January 19, 2007
The psychology of fear

Of course there could be real trouble. You can never know. But personally I consider this video a theater of fear. If the guy staging the whole thing was an artist he should win awards.
A man does something strange, spilling a substance on a subway station. And not just any substance, a brilliant MacGuffin - mercury. The paranoia quickly kicks in and is very rich and complete.
"This could be a dry run for a terrorist attack" is the lead off, but we soon get truly paranoid responses like "There's no good reason to bring mercury onto a subway platform" (as if we need one to do anything). The man ("white or middle eastern", of course) is wanted for "questioning for an unexplained activity in connection with a possible act of terror". (I sure hope I'll never have to explain my activities. it would make sense to want him for scaring people and disturbing traffic first). The TV-heads agree that "it's a good thing we have those cameras in there so we can get an idea of what's going on" (nothing really happened) but still "all these security systems are really starting to pay off" and the conclusion: "Are we being too careful? Experts say there's no such thing" (of course there is).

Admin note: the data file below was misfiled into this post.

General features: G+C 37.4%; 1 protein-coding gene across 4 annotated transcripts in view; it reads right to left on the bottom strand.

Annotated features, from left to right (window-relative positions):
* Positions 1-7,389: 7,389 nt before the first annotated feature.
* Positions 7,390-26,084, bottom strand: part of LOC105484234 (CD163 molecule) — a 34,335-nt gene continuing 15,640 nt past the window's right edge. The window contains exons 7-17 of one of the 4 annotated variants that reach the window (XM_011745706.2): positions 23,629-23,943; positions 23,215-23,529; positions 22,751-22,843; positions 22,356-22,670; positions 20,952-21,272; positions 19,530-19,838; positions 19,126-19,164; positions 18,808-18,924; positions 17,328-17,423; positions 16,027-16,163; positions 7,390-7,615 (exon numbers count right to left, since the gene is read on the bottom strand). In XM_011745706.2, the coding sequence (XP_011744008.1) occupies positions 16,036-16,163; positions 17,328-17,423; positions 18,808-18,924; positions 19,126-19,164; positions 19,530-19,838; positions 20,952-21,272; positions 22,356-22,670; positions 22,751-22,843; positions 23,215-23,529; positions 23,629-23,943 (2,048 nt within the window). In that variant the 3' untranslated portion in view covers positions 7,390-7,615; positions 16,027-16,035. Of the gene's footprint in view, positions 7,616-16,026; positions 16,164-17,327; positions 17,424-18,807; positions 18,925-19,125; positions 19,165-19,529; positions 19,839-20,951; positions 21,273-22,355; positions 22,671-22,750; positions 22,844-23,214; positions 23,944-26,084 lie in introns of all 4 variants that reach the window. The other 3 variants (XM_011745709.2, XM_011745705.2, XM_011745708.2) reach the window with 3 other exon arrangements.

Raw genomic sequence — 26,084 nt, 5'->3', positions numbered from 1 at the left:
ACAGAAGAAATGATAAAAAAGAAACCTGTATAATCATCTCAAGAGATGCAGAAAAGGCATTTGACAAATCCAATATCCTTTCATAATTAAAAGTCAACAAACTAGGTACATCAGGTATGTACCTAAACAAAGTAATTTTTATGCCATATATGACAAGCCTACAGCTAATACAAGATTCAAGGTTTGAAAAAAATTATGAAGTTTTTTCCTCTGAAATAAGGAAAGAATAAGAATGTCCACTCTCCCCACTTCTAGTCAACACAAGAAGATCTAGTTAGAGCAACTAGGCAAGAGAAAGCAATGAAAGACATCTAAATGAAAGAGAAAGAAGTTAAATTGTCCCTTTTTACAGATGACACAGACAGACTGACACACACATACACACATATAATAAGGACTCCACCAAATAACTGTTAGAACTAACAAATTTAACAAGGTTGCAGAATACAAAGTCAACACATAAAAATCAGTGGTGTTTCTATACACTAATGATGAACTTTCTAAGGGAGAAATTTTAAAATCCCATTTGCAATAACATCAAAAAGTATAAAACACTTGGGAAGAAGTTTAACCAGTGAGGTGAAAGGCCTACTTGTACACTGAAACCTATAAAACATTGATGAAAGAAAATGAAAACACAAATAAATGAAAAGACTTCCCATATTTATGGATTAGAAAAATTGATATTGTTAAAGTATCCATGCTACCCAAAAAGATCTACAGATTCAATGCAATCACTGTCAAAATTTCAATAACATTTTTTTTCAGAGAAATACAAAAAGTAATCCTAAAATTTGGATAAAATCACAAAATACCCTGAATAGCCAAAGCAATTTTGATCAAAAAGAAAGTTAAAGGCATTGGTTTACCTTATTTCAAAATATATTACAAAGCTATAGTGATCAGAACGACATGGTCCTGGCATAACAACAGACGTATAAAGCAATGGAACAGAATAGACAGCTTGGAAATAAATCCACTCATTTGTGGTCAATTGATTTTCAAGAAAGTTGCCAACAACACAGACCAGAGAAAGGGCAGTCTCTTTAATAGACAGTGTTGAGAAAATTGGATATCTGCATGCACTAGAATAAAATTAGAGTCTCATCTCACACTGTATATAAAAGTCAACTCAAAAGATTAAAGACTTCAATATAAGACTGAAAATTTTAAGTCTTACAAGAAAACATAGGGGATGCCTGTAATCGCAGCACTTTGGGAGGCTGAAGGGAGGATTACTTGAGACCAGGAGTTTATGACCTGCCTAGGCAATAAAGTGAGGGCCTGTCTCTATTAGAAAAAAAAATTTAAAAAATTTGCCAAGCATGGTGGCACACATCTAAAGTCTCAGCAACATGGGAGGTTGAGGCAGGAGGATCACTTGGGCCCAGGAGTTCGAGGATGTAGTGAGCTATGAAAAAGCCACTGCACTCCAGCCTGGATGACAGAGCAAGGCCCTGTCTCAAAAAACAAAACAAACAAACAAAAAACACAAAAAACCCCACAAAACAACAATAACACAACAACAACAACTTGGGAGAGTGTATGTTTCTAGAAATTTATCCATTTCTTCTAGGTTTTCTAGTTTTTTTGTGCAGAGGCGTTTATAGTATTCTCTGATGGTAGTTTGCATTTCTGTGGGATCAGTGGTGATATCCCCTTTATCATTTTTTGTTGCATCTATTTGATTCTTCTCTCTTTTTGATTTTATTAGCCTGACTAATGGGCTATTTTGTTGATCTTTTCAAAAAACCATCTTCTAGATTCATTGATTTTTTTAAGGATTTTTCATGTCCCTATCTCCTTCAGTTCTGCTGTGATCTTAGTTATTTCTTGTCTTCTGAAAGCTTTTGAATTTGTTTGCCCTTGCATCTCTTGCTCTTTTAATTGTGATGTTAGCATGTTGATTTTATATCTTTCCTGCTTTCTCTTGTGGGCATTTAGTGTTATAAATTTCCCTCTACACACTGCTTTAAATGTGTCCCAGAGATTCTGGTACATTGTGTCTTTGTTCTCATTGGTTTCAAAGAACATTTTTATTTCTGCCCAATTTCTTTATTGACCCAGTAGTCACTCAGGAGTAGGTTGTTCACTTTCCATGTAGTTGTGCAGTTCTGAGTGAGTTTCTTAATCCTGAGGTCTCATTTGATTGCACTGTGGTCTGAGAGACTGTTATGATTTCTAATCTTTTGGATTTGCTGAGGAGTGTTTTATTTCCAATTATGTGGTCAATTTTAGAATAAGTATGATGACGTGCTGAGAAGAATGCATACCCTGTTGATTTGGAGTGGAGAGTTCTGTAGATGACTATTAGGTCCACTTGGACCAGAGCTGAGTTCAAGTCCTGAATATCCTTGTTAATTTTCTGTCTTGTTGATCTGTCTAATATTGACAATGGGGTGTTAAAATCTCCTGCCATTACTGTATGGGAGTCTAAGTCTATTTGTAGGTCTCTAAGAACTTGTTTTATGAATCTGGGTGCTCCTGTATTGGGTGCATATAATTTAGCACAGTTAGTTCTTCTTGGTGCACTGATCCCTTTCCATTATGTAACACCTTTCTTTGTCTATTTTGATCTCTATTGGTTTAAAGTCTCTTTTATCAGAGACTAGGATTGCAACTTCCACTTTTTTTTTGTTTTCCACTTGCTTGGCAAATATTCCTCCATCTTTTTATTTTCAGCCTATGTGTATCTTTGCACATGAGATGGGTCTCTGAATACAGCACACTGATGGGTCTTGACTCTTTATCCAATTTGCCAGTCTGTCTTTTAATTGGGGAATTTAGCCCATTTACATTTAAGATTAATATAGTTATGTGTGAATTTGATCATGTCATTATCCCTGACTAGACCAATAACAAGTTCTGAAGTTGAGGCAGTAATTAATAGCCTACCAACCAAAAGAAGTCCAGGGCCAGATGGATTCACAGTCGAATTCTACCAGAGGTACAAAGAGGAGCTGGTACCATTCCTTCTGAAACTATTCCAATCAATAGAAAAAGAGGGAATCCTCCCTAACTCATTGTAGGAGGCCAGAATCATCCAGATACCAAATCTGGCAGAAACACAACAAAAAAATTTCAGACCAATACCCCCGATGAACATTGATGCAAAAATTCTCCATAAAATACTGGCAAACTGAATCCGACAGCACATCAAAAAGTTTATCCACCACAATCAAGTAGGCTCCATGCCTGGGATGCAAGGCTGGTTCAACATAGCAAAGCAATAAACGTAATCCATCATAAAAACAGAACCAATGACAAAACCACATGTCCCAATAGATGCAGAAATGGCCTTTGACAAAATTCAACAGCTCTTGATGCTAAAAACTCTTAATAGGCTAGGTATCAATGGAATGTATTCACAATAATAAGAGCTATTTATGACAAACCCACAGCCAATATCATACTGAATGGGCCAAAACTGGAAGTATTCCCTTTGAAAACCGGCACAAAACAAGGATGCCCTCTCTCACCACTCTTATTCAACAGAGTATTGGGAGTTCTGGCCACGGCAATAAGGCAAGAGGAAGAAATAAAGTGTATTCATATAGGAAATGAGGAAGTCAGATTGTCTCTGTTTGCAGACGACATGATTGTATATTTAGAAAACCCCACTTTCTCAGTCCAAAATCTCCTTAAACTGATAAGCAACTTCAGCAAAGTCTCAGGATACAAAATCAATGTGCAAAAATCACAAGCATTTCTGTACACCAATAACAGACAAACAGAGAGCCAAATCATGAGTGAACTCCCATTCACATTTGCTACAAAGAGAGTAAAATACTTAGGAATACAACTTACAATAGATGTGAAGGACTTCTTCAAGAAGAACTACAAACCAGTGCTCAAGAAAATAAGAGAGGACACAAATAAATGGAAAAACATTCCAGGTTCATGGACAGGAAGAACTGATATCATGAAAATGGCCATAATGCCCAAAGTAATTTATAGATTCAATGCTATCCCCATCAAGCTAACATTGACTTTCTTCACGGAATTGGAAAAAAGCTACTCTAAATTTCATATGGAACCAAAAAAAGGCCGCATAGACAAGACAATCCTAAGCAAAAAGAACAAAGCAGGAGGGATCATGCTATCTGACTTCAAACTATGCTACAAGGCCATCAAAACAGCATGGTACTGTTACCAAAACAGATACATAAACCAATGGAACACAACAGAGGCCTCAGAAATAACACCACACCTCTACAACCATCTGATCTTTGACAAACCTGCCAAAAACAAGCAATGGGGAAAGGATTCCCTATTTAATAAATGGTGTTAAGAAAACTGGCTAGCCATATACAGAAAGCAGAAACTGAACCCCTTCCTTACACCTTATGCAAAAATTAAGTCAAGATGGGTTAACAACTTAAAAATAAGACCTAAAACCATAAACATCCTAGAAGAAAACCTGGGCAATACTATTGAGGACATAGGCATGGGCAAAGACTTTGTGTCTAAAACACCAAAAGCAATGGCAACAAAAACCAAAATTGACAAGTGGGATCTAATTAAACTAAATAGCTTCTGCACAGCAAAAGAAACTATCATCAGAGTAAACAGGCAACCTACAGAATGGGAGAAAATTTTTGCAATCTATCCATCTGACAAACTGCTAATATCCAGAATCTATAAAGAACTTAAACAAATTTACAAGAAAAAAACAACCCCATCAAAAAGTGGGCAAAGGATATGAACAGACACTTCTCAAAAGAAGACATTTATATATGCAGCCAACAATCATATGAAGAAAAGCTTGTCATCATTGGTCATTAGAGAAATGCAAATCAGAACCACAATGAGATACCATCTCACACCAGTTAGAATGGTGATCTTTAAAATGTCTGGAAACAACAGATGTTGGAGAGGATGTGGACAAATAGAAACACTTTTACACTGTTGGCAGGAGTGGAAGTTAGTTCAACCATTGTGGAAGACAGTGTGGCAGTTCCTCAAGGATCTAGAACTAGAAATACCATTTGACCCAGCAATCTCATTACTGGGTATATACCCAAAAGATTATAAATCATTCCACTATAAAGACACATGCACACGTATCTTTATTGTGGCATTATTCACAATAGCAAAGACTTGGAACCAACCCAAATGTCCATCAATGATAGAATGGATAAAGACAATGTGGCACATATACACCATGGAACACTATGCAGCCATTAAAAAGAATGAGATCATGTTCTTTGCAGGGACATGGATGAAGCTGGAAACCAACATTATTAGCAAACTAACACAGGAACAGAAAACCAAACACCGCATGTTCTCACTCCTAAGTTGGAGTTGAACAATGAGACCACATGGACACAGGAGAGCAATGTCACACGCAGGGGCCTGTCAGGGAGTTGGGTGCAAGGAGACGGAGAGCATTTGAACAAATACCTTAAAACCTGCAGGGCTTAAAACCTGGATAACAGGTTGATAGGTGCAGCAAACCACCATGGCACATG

There's something wrong with how society mimics our own neural danger response. Society doesn't have a good mechanism to get rid of the fear again. No dreams, or forgetful filter to keep us sane. On the contrary, there's all kinds of subsystems of the hive mind with a strong interest in keeping the fear going.

Posted by Claus at January 19, 2007 08:25 AM | TrackBack (0)
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